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Movie Poster of the Week: Jean Grémillon’s “Daïnah la métisse” and Christie’s Vintage Film Posters auction

The highlights of the auction house’s inaugural online-only movie poster sale.

This week, Christie’s, the world’s largest fine arts auction house, is hosting an inaugural online-only sale of what are billed as Vintage Film Posters, though it is an eclectic collection of old and new. There are plenty of familiar faces, like Reynold Brown’s Attack of the 50Ft. Woman, Saul Bass’s The Man With the Golden Arm, Giorgio Olivetti’s La Dolce Vita, Bob Peak’s My Fair Lady, and Philip Castle’s Clockwork Orange, but what is interesting in terms of the auction market is the inclusion of a number of recent Mondo posters by Tyler Stout, Todd Slater and Laurent Durieux. The auction also includes La Boca’s already-classic, four-year-old set of silkscreen teasers for Black Swan.

The poster that really caught my eye, however, and one I’d never seen before, is this stunning Deco design by one Ram Richman for Jean Grémillon’s 1931 Daïnah la métisse, a story of class, race, murder and magic aboard an ocean liner. In his “Forgotten” column for the Notebook, David Cairns wrote that with Daïnah, Grémillon was “still pushing the expressive possibilities of sound cinema that he had opened up in the poorly-received La petite Lise. If the rejection of that first talkie, regarded as both too seedy and downbeat and too experimental and strange, caused him to rethink his approach, there’s little evidence here, since Daïnah is a tragic tale delivered with a similarly somnambular pace, making free use of unexpected angles and a bold approach to both sound effects and narrative.” It is noteable that Grémillon’s name doesn’t appear on the poster since he removed his director’s credit after Gaumont cut 40 minutes from the 90 minute film. 

Other less well known highlights of the auction for me are this series of British double crowns created for the 1959 premiere of Jack Arnold’s The Mouse That Roared...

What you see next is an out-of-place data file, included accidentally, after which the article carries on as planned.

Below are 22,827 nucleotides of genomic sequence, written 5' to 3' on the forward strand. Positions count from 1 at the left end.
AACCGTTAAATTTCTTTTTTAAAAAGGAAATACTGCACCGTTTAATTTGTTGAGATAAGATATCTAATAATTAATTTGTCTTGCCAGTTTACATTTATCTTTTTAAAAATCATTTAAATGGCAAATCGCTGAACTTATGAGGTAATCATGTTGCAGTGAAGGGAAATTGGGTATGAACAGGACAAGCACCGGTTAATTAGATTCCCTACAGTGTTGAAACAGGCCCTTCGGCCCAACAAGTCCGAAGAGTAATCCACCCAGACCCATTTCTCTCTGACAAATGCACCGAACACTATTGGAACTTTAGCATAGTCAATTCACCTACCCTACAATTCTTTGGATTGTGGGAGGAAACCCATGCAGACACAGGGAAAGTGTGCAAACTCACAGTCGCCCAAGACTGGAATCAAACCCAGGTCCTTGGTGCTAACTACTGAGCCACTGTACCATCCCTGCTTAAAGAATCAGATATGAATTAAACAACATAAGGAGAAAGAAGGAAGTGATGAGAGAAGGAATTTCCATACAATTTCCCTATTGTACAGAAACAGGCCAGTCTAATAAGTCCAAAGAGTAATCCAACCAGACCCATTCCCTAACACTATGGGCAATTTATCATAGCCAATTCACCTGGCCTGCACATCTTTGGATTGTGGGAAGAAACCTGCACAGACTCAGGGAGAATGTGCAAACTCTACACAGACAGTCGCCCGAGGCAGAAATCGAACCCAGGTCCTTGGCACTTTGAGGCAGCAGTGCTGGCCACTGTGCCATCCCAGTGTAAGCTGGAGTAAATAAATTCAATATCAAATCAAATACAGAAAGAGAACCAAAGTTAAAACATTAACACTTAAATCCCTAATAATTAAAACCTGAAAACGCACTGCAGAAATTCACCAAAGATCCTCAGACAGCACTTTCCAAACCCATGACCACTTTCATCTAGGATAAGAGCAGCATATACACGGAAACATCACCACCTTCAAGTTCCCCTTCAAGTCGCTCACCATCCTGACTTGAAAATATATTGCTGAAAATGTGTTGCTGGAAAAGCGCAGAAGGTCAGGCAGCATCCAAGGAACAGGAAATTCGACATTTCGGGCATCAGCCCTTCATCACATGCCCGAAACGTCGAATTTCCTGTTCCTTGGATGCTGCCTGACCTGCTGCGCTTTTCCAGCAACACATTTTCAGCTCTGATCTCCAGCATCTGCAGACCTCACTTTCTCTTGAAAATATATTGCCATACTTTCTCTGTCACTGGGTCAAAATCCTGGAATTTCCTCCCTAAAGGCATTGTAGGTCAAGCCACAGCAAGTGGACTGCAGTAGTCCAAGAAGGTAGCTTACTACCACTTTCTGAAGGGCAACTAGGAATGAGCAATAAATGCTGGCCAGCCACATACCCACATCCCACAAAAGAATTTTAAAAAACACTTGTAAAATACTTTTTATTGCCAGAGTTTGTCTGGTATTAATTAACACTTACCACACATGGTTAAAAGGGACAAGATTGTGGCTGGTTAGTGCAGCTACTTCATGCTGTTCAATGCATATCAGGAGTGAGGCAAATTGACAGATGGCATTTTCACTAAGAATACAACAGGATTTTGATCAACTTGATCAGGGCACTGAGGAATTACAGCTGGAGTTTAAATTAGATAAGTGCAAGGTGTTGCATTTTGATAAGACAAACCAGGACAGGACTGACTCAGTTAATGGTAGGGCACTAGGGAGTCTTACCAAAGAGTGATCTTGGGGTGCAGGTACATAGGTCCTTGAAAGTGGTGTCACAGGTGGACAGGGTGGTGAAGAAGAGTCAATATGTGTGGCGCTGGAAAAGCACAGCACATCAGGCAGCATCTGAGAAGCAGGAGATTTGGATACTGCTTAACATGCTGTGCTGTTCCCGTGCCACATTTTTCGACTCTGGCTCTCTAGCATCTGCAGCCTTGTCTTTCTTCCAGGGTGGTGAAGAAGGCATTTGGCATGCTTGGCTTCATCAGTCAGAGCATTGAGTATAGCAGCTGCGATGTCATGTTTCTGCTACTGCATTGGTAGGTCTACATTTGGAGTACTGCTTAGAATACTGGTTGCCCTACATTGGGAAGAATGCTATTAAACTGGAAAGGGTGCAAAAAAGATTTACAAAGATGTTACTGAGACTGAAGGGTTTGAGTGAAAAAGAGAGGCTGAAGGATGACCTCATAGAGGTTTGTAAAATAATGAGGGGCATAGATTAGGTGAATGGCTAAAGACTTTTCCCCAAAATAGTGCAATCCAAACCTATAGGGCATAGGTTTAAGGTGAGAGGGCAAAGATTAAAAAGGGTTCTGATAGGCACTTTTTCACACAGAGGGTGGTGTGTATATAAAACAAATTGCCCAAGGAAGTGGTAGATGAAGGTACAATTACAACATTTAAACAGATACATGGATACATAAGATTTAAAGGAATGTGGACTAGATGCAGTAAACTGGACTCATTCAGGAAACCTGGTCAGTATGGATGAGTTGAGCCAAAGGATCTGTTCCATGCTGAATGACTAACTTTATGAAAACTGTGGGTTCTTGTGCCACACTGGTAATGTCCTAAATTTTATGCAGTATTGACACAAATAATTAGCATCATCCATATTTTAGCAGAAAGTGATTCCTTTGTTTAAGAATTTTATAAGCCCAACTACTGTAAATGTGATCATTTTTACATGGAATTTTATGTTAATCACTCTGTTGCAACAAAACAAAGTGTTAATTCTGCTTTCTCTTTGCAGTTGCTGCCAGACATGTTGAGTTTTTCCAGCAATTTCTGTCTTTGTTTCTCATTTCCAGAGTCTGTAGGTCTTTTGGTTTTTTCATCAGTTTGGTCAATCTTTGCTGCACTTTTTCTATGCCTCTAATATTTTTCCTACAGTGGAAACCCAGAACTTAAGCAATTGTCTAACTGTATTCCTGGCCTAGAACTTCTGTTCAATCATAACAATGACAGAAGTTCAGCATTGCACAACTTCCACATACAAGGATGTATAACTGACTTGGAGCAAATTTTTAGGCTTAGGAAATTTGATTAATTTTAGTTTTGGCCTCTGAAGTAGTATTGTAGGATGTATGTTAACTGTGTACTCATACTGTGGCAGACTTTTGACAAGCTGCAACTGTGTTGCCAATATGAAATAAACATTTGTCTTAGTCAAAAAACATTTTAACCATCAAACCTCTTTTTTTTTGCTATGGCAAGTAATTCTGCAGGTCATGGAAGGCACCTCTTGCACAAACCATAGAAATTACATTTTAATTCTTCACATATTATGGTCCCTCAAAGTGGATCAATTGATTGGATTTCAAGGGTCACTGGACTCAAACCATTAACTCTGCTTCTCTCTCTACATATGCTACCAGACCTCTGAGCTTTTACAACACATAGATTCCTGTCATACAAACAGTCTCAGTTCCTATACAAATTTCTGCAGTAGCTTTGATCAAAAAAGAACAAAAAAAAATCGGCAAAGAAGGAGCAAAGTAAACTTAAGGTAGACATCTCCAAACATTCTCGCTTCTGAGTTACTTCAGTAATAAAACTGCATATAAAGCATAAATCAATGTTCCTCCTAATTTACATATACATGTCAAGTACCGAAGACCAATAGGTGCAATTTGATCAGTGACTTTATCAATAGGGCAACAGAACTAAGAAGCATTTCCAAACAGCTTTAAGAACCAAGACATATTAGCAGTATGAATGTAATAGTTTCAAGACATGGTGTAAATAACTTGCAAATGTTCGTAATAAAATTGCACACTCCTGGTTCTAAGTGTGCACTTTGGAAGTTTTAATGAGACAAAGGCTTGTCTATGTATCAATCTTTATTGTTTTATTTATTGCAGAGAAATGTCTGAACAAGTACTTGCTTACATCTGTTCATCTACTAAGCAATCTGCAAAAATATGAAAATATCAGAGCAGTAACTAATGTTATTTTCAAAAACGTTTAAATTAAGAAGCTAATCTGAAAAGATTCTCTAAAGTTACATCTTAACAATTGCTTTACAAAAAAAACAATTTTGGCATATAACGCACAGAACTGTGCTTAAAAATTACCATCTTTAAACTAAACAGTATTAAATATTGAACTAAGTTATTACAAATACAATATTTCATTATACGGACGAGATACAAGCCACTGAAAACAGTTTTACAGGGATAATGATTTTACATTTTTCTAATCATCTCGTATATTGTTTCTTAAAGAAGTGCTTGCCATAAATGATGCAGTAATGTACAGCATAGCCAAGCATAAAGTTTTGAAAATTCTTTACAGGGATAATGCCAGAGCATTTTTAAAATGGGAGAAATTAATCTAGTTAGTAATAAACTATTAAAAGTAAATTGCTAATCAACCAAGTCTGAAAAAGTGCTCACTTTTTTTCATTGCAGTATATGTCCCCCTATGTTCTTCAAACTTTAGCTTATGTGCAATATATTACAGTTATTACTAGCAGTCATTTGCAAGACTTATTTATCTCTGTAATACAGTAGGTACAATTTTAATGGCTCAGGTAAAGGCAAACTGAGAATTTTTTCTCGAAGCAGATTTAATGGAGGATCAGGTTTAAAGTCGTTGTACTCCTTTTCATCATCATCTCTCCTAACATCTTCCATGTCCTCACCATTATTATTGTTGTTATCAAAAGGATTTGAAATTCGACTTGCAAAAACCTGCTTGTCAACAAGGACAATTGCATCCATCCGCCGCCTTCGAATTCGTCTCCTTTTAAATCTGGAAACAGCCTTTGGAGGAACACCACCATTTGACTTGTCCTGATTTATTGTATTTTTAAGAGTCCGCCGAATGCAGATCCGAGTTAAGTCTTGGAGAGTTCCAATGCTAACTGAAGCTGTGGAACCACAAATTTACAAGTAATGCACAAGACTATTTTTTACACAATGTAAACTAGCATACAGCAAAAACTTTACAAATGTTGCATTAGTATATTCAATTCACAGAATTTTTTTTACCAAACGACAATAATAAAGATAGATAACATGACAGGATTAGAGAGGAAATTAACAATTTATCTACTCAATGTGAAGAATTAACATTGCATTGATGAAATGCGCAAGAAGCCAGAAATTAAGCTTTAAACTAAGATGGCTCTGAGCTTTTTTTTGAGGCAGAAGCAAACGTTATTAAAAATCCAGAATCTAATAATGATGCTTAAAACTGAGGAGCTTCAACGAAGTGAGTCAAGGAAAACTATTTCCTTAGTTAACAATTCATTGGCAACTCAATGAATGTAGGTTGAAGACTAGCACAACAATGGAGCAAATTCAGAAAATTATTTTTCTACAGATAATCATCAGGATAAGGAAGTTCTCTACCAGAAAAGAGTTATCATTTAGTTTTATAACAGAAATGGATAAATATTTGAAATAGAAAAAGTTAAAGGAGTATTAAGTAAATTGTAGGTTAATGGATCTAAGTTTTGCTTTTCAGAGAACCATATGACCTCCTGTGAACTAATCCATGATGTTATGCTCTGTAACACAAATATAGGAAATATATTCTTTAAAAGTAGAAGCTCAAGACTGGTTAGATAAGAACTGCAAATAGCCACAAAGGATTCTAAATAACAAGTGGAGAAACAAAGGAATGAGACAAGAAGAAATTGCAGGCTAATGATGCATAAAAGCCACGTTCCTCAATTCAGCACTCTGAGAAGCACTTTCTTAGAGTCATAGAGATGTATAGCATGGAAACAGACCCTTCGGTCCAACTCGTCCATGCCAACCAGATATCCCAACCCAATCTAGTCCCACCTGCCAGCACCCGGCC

...and these three 1950s re-release posters for Marcel Pagnol’s 1930s Marseilles Trilogy, illustrated by Albert Dubout (1905-1976)...

A large (87" x 77"), dramatic 1914 poster for a seemingly lost film, The Prince of Darkness...

A number of French Chaplin posters, including The Circus, which has the second highest estimate of the auction at 10,000 British pounds (a distant second to a US one sheet for Casablanca which proves that when it comes to poster auction prices, title popularity trumps design).

A superb British quad by Tom Chantrell (1916-2001) for Elvis Presley’s 1956 film debut Love Me Tender... 

An title-less advance teaser poster for A Fistful of Dollars by Fred Otnes...

A US one-sheet for Bruce Brown’s 1971 motorcycle doc On Any Sunday with a stylistic nod to his legendary Endless Summer poster...

And two very recent posters by perhaps my favorite Mondo artist, the incredibly talented Laurent Durieux...

But one of my favorite aspects of the Christie’s site is their “Size Indicator” which shows you how your purchase will look on your living room wall, proof that even a 50 foot woman...

...is dwarfed by an Italian 4-foglio (Anselmo Ballester’s On the Waterfront)...

...a French double-panel (Boris Grinsson’s Gilda)...

...a US six-sheet...

 

...and Daïnah herself...

The auction runs through June 24th. All images courtesy of Christie’s website.

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